A new report published by the AFL-CIO has determined that workplace fatalities are on the rise, despite the troubled economy in which work hours have decreased and unemployment is higher than usual. The findings should inspire review of workplace hazards and every employer’s responsibility to provide a safe workplace for employees.
“Death on the Job” Findings
The AFL-CIO’s report “Death on the Job” found that 13 workers were killed on the job every day in 2010, totaling 4,690 deaths nationwide. This workplace accident statistic does not include deaths from work-related diseases, which totaled 50,000 in 2010.
Latinos experienced workplace fatality rates eight percent higher than the rate for workers overall. As an industry, construction lost the most workers, though less than it did in 2009. Alaska, West Virginia, Wyoming and the Dakotas had the highest worker fatality rates and New Hampshire, Massachusetts and Rhode Island had the lowest.
In addition to these alarming fatality rates, 3.8 million workers were injured on the job, though authors of the report believe these numbers are underreported and may be as high as 11.4 million. Together, workplace injuries and illnesses cost the country between $250 and $300 billion a year.
Pennsylvania suffered 221 worker fatalities in 2010, equating to 3.8 deaths per 100,000 workers, a rate slightly above the national average. More than 5.4 million employees work in nearly 340,000 workplaces across the state.
Workplace Hazards and Liability
Since workplace fatalities are on the rise, it is important for employers and employees alike to review common workplace hazards as well as who may be held liable for workplace injuries and deaths.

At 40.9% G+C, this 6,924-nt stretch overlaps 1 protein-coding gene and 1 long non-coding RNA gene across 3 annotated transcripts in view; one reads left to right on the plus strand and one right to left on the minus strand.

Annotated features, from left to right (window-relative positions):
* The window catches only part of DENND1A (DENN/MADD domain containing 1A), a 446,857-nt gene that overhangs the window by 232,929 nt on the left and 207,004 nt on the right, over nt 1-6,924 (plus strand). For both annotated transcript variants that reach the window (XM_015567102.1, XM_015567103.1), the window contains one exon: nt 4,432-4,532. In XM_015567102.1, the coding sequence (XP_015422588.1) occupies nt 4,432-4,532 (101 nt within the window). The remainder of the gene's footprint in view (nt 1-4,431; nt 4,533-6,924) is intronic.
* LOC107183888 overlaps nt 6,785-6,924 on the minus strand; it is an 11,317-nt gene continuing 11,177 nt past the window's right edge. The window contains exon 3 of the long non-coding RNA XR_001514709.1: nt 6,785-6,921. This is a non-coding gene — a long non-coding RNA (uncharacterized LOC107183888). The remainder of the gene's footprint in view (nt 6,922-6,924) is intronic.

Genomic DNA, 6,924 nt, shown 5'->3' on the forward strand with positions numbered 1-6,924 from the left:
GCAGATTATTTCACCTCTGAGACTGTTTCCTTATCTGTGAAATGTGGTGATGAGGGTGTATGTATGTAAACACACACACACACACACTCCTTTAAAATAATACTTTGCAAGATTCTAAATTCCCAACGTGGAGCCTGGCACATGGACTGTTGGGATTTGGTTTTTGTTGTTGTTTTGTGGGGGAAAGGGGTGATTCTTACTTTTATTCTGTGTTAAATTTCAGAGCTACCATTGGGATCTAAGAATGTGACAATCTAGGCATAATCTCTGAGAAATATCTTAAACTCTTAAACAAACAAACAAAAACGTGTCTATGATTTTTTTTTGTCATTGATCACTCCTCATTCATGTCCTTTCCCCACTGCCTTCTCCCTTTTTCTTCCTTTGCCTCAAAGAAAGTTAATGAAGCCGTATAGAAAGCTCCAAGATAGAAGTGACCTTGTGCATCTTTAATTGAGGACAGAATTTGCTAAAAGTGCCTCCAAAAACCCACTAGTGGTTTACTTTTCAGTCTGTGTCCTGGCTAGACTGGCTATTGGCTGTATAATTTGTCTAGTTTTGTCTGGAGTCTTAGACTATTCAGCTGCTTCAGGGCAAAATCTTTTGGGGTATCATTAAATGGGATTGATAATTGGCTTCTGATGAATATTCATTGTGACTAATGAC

Across the country, workers are injured or killed by disease, workplace violence, slips and falls at worksites, transportation accidents, exposure to hazardous substances and repetitive motions that wear down the body. In 2010, there were three workplace disasters that contributed to worker injury and death: the Massey Energy Upper Big Branch mine tragedy, an explosion at the Tesoro Refinery and the BP/Transocean Gulf Coast oil rig disaster.
All employers have a duty to provide safe working environments for employees, as outlined in the Occupational Safety and Health Administration’s health and safety standards. According to these regulations, employers must first attempt to eliminate workplace hazards, then develop safety training and provide protective equipment if hazards cannot be avoided.
Philadelphia Work Injury Lawyers at McCann Dillon Jaffe & Lamb, LLC Pursue Justice and Compensation for Injured Workers
If employers fail to take these precautions, they may be held responsible for any workplace injury, illness or death that occurs as a result of their failure to protect employees. If you or a loved one has been injured or killed while on the job, an experienced Philadelphia personal injury lawyer at McCann Dillon Jaffe & Lamb, LLC can help you understand how to hold your employer accountable and recover the compensation to which you may be entitled. To schedule a free consultation with one of our experienced Philadelphia work injury lawyers, call us today at 215-569-8488 or contact us online. We serve clients throughout Pennsylvania, Delaware and New Jersey.